The four ‘Ws’ of Cha-cha

Charter change (Cha-cha) has never been popular. All our Presidents who succeeded Cory Aquino, except Benigno Aquino III, attempted it. So far, no one has succeeded in overcoming the four “Ws” of Cha-cha, namely: What? Why? When? and Who?
During the terms of Fidel V. Ramos and Gloria Macapagal-Arroyo, major attempts to institute the parliamentary system via the people’s initiative were shot down by the Supreme Court.

A “Preparatory Commission on Constitutional Reforms” chaired by retired CJ Andres R. Narvasa was created by Joseph Estrada. However, its report remained unacted upon as Estrada was ousted by Edsa People Power 2.
Early in his term, President Duterte named a “Consultative Commission” to study how to transform our centralized structure to federal. Chaired by retired CJ Reynato S. Puno, it drafted a sweeping “Bayanihan Constitution” which to this day remains unused.

However, days ago, Senate President Tito Sotto revealed that the President wanted Congress to undertake two surgical amendments: (1) to abolish or modify the party-list system, and (2) to lift the nationalistic restrictions of our Constitution.
To satisfy the first “W” (What?) of Cha-cha, let me say that the party-list was really “an experiment” taken from parliamentary regimes and inserted into our presidential system, resulting in a hybrid that invited attacks for being merely an expensive duplication of district solons.

Worse, the texts of the Constitution and the party-list law are vague, if not convoluted. Even the Supreme Court was confused. It flipped from limiting the party-list only to the marginalized and underrepresented to opening it to all sectors including the rich and overrepresented; and from restricting the number of party-list representatives to a selected few to mandating a compulsory 20 percent of the entire House of Representatives.
The other proposal on the lifting of the nationalistic provisions does not really remove the restrictions; it merely authorizes Congress to determine from time to time the allowable percentage of foreign investments in key economic areas.
On the second “W” (Why?), President Duterte explained that the party-list had been misused to help terrorists and rebels. On the other hand, Speaker Lord Allan Velasco justified the need for more foreign investments to propel the economy, create jobs, and alleviate poverty. Finance Secretary Carlos Dominguez III argued for the “opening up of our economy in all areas possible with the exception of land ownership.”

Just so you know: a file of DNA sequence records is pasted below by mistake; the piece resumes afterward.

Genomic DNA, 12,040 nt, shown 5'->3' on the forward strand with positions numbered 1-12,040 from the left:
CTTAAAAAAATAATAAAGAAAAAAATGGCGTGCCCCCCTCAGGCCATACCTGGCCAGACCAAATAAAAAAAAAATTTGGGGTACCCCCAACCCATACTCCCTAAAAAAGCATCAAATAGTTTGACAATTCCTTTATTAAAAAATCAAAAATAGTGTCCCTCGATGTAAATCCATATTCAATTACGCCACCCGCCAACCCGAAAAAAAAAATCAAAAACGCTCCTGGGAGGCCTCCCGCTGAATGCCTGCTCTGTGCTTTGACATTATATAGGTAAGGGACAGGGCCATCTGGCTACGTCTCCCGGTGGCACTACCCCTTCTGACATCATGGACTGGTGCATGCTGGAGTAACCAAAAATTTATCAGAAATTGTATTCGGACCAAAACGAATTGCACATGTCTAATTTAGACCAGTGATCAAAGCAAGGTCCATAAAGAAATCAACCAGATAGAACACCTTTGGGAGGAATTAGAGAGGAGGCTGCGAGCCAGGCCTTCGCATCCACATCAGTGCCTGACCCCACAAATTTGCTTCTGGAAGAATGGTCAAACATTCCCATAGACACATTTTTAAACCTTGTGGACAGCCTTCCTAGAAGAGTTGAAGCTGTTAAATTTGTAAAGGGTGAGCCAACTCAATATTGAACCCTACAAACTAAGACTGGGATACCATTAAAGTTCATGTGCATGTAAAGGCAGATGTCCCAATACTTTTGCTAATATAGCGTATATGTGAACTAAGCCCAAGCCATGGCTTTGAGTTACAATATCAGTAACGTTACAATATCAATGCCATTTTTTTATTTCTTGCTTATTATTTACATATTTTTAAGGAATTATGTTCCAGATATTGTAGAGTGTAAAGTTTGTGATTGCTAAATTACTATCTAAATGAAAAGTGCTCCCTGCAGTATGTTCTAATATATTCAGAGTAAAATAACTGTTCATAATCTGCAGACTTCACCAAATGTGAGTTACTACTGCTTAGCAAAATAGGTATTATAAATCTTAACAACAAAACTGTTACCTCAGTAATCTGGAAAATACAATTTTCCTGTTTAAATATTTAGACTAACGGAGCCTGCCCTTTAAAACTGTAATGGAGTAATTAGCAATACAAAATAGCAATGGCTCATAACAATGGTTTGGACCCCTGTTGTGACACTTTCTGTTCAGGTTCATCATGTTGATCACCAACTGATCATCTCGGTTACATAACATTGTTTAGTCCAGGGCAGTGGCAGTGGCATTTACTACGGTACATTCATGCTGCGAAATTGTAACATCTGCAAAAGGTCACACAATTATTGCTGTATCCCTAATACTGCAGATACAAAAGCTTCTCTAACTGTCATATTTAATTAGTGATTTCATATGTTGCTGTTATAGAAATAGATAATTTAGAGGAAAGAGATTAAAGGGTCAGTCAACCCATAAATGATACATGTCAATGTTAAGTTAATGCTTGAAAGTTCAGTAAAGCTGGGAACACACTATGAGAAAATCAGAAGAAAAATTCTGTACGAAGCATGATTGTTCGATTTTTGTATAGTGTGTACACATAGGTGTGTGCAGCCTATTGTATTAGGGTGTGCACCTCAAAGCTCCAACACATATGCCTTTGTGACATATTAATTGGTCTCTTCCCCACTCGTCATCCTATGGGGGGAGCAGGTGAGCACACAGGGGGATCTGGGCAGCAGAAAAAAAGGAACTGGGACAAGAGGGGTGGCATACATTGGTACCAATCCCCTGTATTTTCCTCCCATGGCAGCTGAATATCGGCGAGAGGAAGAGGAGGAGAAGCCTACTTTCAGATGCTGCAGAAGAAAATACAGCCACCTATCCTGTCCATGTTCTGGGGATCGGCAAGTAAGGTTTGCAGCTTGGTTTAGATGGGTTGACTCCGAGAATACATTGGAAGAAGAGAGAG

The third “W” (When?) was aptly raised by Ambassador Benedicto Yujuico, president of the Philippine Chamber of Commerce and Industry, and other business and civic leaders. He succinctly explained that “what the government should prioritize now is the enactment of bills to help the country get back up from the impact of the pandemic.”
Indeed, Congress has very little time because the Commission on Elections normally sets the filing of certificates of candidacies for national positions in early October to prepare for the May 9, 2022 polls. Note also that our Charter requires the plebiscite to ratify the amendments to be “held not earlier than 60 days nor later than 90 days after the approval of such amendment[s]…”

On the fourth “W” (Who?), the proponents chose the constituent assembly to tackle the changes. Can the honorable legislators, especially those running in the next election, be trusted to devote their best in tackling these amendments? What will prevent them from presenting proposals to benefit themselves, like term extensions?
Moreover, this method brings up the delicate issue of whether the two Houses of Congress should discuss, deliberate, and vote jointly or separately to satisfy the required affirmative vote of “three-fourths of all its [Congress’] Members.” This issue could be resolved with finality only by the Supreme Court, a process that could take a lot of time.
From where I sit, I think Charter change has not gained momentum during the last 34 years because of public suspicion that politicians cannot be trusted with Cha-cha.
Thus, the bottom line can be reduced to a simple question of trust. If the lawmakers can (1) ride on the President’s 91-percent trust rating, (2) stick to the two proposals and nothing else, (3) vote separately, and (4) concurrently pass CREATE and the other urgent recovery bills, then I believe they could overcome the four “Ws” this time.
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